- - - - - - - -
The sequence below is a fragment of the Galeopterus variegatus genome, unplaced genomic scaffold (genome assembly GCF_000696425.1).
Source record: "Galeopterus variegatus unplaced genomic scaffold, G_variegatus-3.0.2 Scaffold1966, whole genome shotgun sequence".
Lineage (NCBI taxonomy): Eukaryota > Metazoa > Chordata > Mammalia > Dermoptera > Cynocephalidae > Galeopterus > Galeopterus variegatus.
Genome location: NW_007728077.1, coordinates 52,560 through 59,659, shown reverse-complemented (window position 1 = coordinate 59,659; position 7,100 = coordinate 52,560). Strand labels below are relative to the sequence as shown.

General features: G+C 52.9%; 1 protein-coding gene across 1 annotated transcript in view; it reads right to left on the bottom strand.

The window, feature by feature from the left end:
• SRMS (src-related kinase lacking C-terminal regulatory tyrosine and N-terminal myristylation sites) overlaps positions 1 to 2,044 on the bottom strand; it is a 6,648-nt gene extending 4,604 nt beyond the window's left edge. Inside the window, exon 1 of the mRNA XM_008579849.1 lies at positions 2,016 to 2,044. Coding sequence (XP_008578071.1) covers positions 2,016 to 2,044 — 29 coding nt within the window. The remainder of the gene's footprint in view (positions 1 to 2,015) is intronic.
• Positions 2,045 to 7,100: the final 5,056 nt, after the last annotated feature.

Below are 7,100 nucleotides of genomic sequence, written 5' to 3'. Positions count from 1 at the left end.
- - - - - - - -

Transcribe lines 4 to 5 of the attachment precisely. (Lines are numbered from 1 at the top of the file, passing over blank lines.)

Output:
Genome location: NW_007728077.1, coordinates 52,560 through 59,659, shown reverse-complemented (window position 1 = coordinate 59,659; position 7,100 = coordinate 52,560). Strand labels below are relative to the sequence as shown.

General features: G+C 52.9%; 1 protein-coding gene across 1 annotated transcript in view; it reads right to left on the bottom strand.